Artificial obsolescence and manufactured need is of course not limited to cars.  Consider America’s defense industry and its high-ticket items.  Let’s kick the tires of the F-22 Raptor “stealth” fighter and the F-35 Lightning II “stealth” fighter-bomber.  First of all, stealth technology (involving esoteric and expensive radar absorbing and reflecting materials) adds billions of dollars to the sticker price of these planes, yet the need for this “option” is marginal (at best).  There’s little need to evade sophisticated radars in a world with only one superpower.

Leaving that aside, consider the effectiveness of previous American fighter jets, such as the F-15 Eagle (available in air superiority and “strike” versions), the F-16 Fighting Falcon, the F-18 Hornet (and Super Hornet), even the ungainly A-10 Warthog.  All of these planes are proven performers; they are also far cheaper than the F-22 and F-35, and arguably more effective.

Even our profligate Pentagon spenders stopped buying F-22s because at roughly $400 million a copy, they were just too expensive (and also too prone to killing their pilots).  Yet the Pentagon is persisting in plans to spend roughly $400 billion to acquire F-35s (despite serious teething pains and horrendous cost overruns), even though older and more reliable models like the A-10 or F-18 are perfectly capable of accomplishing the mission.

That’s the story of our military-industrial complex and the compliant representatives of the people who approve these foolish expenditures.  They’ll spend countless billions on the equivalent of new tail fins for their latest Cadillac fighter jet.  Harley Earl is laughing somewhere.

But what’s really obsolete is our thinking, which prefers the new and shiny, never mind the cost, all in the name of short-term profits for industry.  It’s an economic model that wasn’t sustainable in the automotive industry.  And it sure isn’t sustainable in military circles at a time of supposed fiscal austerity.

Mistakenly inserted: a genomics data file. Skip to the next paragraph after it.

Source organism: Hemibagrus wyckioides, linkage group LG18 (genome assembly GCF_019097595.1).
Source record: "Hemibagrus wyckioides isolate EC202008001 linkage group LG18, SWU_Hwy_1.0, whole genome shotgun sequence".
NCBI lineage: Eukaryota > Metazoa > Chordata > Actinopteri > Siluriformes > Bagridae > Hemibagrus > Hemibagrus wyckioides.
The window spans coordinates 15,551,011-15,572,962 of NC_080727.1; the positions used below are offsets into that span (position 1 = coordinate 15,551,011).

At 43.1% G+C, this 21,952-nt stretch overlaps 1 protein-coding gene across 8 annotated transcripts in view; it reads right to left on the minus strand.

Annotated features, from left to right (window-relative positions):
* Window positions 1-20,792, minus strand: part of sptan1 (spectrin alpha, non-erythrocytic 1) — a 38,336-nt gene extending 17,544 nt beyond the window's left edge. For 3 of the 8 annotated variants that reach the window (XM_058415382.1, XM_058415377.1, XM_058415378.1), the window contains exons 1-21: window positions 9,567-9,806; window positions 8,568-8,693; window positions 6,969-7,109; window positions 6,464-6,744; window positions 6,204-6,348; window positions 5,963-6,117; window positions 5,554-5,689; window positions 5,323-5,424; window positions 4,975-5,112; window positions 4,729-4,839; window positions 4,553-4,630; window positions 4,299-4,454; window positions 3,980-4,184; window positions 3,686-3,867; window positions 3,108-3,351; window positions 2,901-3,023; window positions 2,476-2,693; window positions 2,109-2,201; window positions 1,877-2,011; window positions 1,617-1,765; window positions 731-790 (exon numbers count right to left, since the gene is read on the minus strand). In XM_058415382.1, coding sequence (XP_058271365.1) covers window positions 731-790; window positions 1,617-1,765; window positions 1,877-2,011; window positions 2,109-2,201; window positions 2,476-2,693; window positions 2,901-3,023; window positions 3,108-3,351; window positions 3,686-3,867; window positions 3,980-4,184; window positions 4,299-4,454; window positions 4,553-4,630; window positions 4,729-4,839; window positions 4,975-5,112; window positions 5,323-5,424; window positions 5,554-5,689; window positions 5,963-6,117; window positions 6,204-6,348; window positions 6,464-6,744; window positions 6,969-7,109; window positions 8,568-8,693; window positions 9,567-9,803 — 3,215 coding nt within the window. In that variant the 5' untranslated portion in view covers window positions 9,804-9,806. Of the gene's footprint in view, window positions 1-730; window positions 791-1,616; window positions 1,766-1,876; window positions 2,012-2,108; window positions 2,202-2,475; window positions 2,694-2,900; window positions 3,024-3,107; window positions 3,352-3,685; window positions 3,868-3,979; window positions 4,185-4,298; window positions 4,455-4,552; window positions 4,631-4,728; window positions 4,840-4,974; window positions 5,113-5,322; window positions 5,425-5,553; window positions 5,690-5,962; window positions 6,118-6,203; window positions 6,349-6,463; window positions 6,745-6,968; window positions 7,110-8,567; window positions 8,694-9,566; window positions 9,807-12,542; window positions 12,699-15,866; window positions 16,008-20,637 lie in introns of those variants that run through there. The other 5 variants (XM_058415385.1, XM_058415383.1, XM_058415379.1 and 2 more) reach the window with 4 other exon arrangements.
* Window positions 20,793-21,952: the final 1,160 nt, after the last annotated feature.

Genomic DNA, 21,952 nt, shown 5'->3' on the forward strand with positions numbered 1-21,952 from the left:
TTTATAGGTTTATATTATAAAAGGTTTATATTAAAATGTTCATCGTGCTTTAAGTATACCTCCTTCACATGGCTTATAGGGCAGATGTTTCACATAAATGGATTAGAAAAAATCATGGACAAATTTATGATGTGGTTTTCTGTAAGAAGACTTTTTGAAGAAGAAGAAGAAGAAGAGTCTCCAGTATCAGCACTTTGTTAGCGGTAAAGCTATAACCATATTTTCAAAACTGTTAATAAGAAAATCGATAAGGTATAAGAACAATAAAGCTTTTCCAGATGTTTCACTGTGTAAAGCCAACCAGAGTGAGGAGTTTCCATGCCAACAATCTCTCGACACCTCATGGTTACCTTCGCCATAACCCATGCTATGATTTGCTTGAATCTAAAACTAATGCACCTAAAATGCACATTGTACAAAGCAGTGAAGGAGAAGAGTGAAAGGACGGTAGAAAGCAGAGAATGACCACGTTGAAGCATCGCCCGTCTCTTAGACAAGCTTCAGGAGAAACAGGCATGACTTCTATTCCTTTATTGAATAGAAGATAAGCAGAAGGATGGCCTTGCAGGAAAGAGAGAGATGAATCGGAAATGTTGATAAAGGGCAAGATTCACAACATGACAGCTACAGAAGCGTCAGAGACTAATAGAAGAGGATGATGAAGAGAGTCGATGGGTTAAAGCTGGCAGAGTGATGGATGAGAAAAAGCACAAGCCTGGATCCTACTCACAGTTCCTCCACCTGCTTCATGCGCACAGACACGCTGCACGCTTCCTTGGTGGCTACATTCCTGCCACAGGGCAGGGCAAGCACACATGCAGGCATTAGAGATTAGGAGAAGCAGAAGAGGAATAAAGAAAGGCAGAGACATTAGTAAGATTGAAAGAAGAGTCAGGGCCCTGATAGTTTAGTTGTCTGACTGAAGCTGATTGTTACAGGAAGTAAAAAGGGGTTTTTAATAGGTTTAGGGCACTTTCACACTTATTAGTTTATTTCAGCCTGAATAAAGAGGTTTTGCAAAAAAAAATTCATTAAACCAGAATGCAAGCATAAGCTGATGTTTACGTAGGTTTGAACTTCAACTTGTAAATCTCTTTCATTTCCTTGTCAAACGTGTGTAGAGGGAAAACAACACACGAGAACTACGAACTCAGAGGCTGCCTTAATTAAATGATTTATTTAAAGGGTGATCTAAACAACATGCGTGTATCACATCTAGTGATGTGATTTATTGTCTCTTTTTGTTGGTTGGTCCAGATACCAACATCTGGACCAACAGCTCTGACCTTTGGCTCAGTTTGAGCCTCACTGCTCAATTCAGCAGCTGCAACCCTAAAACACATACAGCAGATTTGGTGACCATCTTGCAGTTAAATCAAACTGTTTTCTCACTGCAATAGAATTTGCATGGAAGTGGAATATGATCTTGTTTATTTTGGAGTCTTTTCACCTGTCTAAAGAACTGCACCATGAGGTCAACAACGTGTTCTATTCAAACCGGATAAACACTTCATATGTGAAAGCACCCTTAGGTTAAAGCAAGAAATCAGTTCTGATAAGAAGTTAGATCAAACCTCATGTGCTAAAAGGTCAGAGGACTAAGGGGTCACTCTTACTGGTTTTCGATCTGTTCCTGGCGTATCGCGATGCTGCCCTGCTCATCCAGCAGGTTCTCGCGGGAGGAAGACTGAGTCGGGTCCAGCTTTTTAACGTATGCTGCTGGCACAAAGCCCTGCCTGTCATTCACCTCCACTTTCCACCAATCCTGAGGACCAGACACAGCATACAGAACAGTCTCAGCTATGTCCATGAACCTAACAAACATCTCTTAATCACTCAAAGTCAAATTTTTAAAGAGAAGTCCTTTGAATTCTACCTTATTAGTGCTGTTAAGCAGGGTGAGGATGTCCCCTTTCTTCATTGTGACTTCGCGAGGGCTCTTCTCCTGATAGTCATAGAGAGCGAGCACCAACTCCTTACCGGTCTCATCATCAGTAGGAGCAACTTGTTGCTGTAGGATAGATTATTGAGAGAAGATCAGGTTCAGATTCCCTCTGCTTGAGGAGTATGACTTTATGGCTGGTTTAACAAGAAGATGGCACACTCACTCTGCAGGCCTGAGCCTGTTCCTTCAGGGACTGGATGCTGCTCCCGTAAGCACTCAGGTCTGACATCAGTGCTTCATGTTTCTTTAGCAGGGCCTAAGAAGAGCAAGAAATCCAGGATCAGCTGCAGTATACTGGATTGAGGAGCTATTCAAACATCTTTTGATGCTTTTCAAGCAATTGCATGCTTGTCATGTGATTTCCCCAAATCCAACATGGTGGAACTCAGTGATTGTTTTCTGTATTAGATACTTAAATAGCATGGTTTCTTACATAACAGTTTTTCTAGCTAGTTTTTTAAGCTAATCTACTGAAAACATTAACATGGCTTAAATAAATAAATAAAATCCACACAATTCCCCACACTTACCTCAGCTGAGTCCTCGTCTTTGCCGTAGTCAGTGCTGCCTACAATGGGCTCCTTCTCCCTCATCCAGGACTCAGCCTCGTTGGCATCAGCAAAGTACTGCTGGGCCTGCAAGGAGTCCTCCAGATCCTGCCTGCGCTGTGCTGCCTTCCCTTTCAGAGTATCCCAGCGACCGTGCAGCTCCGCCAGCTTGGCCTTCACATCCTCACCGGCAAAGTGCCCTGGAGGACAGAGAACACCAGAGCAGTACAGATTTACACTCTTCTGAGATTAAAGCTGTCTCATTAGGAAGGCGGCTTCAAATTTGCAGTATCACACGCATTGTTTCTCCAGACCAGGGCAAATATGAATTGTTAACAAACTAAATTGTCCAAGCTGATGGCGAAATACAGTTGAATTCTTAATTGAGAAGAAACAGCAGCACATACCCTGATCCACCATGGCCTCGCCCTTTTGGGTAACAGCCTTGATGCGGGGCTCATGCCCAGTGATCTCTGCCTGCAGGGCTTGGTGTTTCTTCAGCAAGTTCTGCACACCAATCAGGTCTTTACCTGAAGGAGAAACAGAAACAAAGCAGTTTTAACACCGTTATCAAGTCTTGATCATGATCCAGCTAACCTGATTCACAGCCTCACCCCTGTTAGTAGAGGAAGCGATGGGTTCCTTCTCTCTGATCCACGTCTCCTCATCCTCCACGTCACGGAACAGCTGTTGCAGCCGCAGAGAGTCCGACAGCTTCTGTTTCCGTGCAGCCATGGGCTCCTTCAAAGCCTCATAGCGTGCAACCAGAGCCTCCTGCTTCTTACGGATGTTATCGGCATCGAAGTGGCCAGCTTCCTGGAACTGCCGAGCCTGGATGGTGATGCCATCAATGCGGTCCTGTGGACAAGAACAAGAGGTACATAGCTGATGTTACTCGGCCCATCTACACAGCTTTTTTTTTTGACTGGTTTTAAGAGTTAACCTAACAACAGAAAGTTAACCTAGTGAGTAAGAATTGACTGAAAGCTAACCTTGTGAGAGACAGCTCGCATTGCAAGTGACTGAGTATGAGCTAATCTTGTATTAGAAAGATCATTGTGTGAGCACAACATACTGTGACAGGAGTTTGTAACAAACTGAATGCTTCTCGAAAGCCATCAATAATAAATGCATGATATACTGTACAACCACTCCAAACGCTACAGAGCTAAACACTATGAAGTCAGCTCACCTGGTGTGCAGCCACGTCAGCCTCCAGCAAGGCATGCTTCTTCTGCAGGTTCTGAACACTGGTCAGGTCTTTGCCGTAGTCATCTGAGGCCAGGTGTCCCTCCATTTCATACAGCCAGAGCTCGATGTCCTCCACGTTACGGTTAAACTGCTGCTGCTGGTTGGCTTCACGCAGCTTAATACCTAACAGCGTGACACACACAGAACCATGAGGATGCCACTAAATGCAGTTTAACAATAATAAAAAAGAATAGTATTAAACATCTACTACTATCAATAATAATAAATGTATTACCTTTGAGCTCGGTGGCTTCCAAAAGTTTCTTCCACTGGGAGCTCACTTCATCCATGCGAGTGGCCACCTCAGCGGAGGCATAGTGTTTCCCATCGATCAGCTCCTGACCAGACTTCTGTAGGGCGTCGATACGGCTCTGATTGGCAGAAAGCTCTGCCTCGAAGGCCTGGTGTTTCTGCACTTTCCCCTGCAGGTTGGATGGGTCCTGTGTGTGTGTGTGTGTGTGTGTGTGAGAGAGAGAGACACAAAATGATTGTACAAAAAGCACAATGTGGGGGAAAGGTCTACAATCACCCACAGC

But, heck: We’re winning style points even as we imperil our economy.  Hooray, America!

Update 1 (10/3/2013): The Inspector General (IG) for the Department of Defense has identified 719 problems with the F-35 fighter-bomber.  Efforts to solve these problems will continue to drive up the per unit cost of the F-35.  Meanwhile, Predator and Reaper unmanned drones continue to supplant manned fighters.  And when we need a pilot in the cockpit, legacy fighters such as the F-15, F-16, and F-18 continue to perform the mission.

Actually, what matters more than new planes to combat effectiveness is the skill of pilots and the weapons attached to those planes.  Yet with the F-35 we continue to pursue the “bleeding edge” of aircraft technology — and hence our country continues to bleed scores of billions for a plane we arguably don’t need.  But we are scoring style points…

Update 2 (10/25/2013): For a detailed (and very sobering) article on the F-35 and all its problems, see Adam Ciralsky, “Will It Fly?” at Vanity Fair.  Link here.  Also useful is this article by JP Sottile.

b. traven and W.J. AstoreImage